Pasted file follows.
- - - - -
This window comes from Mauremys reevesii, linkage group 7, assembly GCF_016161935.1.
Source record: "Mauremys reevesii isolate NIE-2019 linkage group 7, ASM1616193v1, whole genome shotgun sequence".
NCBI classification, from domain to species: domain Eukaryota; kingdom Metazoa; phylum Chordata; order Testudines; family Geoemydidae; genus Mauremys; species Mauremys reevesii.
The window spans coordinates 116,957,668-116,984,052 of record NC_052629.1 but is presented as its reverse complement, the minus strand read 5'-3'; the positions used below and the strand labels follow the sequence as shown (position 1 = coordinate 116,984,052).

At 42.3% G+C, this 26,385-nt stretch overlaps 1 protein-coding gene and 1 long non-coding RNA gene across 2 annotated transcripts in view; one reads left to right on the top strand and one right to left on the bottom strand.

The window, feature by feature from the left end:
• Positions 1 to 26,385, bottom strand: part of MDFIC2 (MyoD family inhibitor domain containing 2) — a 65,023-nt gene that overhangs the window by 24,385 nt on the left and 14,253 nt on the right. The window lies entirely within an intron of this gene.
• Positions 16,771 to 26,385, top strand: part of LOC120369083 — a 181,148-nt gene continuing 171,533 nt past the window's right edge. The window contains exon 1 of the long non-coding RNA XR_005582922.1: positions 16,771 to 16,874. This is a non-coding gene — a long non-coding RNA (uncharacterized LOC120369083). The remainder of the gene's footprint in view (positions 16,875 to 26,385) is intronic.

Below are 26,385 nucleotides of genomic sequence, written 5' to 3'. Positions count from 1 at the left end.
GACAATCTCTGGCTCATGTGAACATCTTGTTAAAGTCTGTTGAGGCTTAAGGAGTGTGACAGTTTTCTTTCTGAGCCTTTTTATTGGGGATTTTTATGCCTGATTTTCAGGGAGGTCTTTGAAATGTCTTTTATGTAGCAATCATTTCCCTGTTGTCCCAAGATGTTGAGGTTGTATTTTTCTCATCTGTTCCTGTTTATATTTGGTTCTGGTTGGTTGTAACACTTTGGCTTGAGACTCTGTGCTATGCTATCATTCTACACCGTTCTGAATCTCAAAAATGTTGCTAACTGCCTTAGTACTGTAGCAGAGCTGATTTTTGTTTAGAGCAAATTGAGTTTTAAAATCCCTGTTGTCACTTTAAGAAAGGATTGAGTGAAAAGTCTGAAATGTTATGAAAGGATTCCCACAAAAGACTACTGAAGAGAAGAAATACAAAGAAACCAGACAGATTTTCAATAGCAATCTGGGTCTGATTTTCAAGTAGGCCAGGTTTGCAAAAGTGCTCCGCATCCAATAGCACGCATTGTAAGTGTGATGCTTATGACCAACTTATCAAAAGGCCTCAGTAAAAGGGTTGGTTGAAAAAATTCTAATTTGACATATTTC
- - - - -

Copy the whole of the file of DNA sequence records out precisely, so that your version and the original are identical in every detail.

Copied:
This window comes from Mauremys reevesii, linkage group 7, assembly GCF_016161935.1.
Source record: "Mauremys reevesii isolate NIE-2019 linkage group 7, ASM1616193v1, whole genome shotgun sequence".
NCBI classification, from domain to species: domain Eukaryota; kingdom Metazoa; phylum Chordata; order Testudines; family Geoemydidae; genus Mauremys; species Mauremys reevesii.
The window spans coordinates 116,957,668-116,984,052 of record NC_052629.1 but is presented as its reverse complement, the minus strand read 5'-3'; the positions used below and the strand labels follow the sequence as shown (position 1 = coordinate 116,984,052).

At 42.3% G+C, this 26,385-nt stretch overlaps 1 protein-coding gene and 1 long non-coding RNA gene across 2 annotated transcripts in view; one reads left to right on the top strand and one right to left on the bottom strand.

The window, feature by feature from the left end:
• Positions 1 to 26,385, bottom strand: part of MDFIC2 (MyoD family inhibitor domain containing 2) — a 65,023-nt gene that overhangs the window by 24,385 nt on the left and 14,253 nt on the right. The window lies entirely within an intron of this gene.
• Positions 16,771 to 26,385, top strand: part of LOC120369083 — a 181,148-nt gene continuing 171,533 nt past the window's right edge. The window contains exon 1 of the long non-coding RNA XR_005582922.1: positions 16,771 to 16,874. This is a non-coding gene — a long non-coding RNA (uncharacterized LOC120369083). The remainder of the gene's footprint in view (positions 16,875 to 26,385) is intronic.

Below are 26,385 nucleotides of genomic sequence, written 5' to 3'. Positions count from 1 at the left end.
GACAATCTCTGGCTCATGTGAACATCTTGTTAAAGTCTGTTGAGGCTTAAGGAGTGTGACAGTTTTCTTTCTGAGCCTTTTTATTGGGGATTTTTATGCCTGATTTTCAGGGAGGTCTTTGAAATGTCTTTTATGTAGCAATCATTTCCCTGTTGTCCCAAGATGTTGAGGTTGTATTTTTCTCATCTGTTCCTGTTTATATTTGGTTCTGGTTGGTTGTAACACTTTGGCTTGAGACTCTGTGCTATGCTATCATTCTACACCGTTCTGAATCTCAAAAATGTTGCTAACTGCCTTAGTACTGTAGCAGAGCTGATTTTTGTTTAGAGCAAATTGAGTTTTAAAATCCCTGTTGTCACTTTAAGAAAGGATTGAGTGAAAAGTCTGAAATGTTATGAAAGGATTCCCACAAAAGACTACTGAAGAGAAGAAATACAAAGAAACCAGACAGATTTTCAATAGCAATCTGGGTCTGATTTTCAAGTAGGCCAGGTTTGCAAAAGTGCTCCGCATCCAATAGCACGCATTGTAAGTGTGATGCTTATGACCAACTTATCAAAAGGCCTCAGTAAAAGGGTTGGTTGAAAAAATTCTAATTTGACATATTTC